by Amy Reiter in News, September 20th, 2016
by Amy Reiter in News, September 18th, 2016
Next time you call a food “scrumdiddlyumptious” — and there should be a next time, even if there has never been a first time — and someone tells you that’s not a real word, you can tell them with assurance that it absolutely is.
Who says? The Oxford English Dictionary, actually. The august linguistic arbiter has seen fit to mark what would have been author Roald Dahl’s 100th birthday by including and/or revising the definitions of a bunch of Dahl-related words — those he coined or popularized in his vast and beloved collection of written works — in its latest quarterly update.
by Amy Reiter in News, September 16th, 2016
Pop vocabulary quiz! A “coffee cabinet” is: A) a piece of furniture in which you store your coffee, your trusty coffeemaker and all the other coffee-related paraphernalia you never use but are certain you will someday; or B) a milkshake-like beverage people drink in Rhode Island.
by Amy Reiter in News, September 15th, 2016
It was the best of dressings, it was the worst of dressings; it has an origin story that is, frankly, in some dispute. The story of how Thousand Island dressing — that creamy-sweet salad-and-sandwich-topping mix of mayonnaise, ketchup and a handful of other ingredients (though recipes vary) — came to exist is a tale of two theories.
by Amy Reiter in News, September 10th, 2016
It may seem like only last year (actually, it was only last year) that scientists were celebrating the discovery of a sixth “basic taste” — something to join the ranks of sour, sweet, salty, bitter and that Johnny-come-lately, umami, as a fundamentally distinct and discernable flavor.
Well, fat, we hardly knew ye, because now there’s a new sixth primary taste in town: starchy.
Could this explain humanity’s common craving for carbs?
by Amy Reiter in News, September 8th, 2016
Trend alert! If you still think ramen is the only hip noodle in town, udon know what you’re missing.
The toothsome wheat-flour noodle from Japan has a history that dates back anywhere from 900 to 1,200 years (depending on whom you ask), when Buddhist monks are said to have introduced it. Now Mashable has dubbed udon “your newest midnight craving” and “the heir to ramen’s throne.” Read more
by Amy Reiter in News, September 6th, 2016
Oh, pizza. You vexing vixen. You mealtime minx. You saucy (cheesy, crusty) food fatale. Is there nothing we wouldn’t do to devour you, piece by piece?
Researchers have found that the promise of pizza can prompt people to be more productive at work — even more than cash incentives can. In an experiment outlined in his forthcoming book, Payoff: The Hidden Logic That Shapes Our Motivations, and highlighted in New York magazine, Dan Ariely, professor of psychology and behavioral economics at Duke University, offered workers at an Israeli semiconductor manufacturer one of three incentives for completing a certain amount of work in a given day: a cash reward, a voucher for a free pizza or a big pat on the back from the boss. (Some workers served as the control group and received no promise of a reward at all — poor schlubs.)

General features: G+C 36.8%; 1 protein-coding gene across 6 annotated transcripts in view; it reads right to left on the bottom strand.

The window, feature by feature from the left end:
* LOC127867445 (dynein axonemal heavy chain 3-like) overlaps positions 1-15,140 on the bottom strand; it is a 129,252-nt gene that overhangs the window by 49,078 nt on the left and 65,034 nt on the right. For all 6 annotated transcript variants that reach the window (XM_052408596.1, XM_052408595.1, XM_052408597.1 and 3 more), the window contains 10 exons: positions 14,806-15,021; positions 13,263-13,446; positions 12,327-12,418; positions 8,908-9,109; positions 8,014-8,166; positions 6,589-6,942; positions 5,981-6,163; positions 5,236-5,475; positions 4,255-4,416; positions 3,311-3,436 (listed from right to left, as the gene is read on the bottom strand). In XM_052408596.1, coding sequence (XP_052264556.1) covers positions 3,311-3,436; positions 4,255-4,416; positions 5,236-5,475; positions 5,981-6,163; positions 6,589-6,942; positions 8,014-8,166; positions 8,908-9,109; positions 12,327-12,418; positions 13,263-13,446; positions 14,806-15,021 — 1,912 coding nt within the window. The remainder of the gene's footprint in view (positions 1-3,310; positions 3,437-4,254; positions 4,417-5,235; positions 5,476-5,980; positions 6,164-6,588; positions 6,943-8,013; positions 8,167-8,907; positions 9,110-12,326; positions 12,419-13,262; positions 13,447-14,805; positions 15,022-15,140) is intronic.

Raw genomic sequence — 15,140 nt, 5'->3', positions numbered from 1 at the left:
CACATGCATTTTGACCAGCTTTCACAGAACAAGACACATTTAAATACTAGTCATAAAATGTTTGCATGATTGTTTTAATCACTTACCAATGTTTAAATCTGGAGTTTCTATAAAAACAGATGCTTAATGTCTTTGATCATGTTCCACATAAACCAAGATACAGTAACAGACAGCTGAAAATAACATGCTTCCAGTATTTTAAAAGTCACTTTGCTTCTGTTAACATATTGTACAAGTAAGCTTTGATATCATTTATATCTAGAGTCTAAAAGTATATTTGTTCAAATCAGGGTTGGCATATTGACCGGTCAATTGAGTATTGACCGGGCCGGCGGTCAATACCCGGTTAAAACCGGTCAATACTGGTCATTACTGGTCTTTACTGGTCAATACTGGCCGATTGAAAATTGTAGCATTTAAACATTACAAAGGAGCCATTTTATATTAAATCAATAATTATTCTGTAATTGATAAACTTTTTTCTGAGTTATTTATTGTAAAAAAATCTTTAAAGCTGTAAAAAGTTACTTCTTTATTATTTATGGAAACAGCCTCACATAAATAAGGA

by Amy Reiter in News, September 1st, 2016
Could the secret to making healthy yet bland dishes taste as decadently delicious as craveworthy comfort foods be as plain as the nose on your face? Quite possibly.
A team of chemists at the French National Institute for Agricultural Research’s Center for Taste and Feeding Behavior, led by Thierry Thomas-Danguin, Ph.D., has developed a device that uses smell to trick the brain into thinking the fat, sugar and salt content of desserts and other foods — the stuff we yearn for even as we try to limit our consumption of it — is much higher than it truly is.
by Amy Reiter in News, August 30th, 2016
Addicted to coffee? Unable to raise even one eyelid in the a.m. — let alone lift your head off the pillow (mmmm … nice, soft pillow) — without a few sips from your mug, or to get through your afternoon meetings without a quick hit of espresso? Don’t blame yourself. Blame your genes.
by Amy Reiter in News, August 29th, 2016
Nothing quenches your thirst quite like a tall, icy glass of lemonade on a hot day. And somehow it feels even more delicious and treatlike when that lemonade is pink. It’s not that pink lemonade tastes different — at least, not usually. Still, something about its gently blushing, sky-at-sunrise hue makes every sip just a bit more special.
But did you ever pause to wonder how pink lemonade came to be? After all, lemon juice — even the juice from pink lemons, which do exist — is not pink.
The history-minded people at Smithsonian magazine have recently recounted the tale of pink lemonade’s origins. Or should we say “tales”? Because there are two different versions of how pink lemonade originally got its color — and they both involve the circus.
A brief timeline, with dates plucked from the Smithsonian article:
Taking a break from the sun, the sand and the squeals of wave-jumping children to pad over to the saltwater-taffy “shoppe” and watch the complex apparatus do its pully-twisty thing is, truly, one of the great joys of summer.
It also turns out to be one of the great joys of mathematics. In fact, a professor of fluid dynamics at the University of Wisconsin, Jean-Luc Thiffeault, whose field of study mixes mathematics and physics like the air and sugar that are taffy’s chief ingredients, has written an entire research paper — “A mathematical history of taffy pullers” — about the mathematical efficiency of taffy-making machines and the innovations over the years.
In a report on Thiffeault’s research, the Washington Post highlights some interesting tidbits about taffy’s history to chew on. Among them: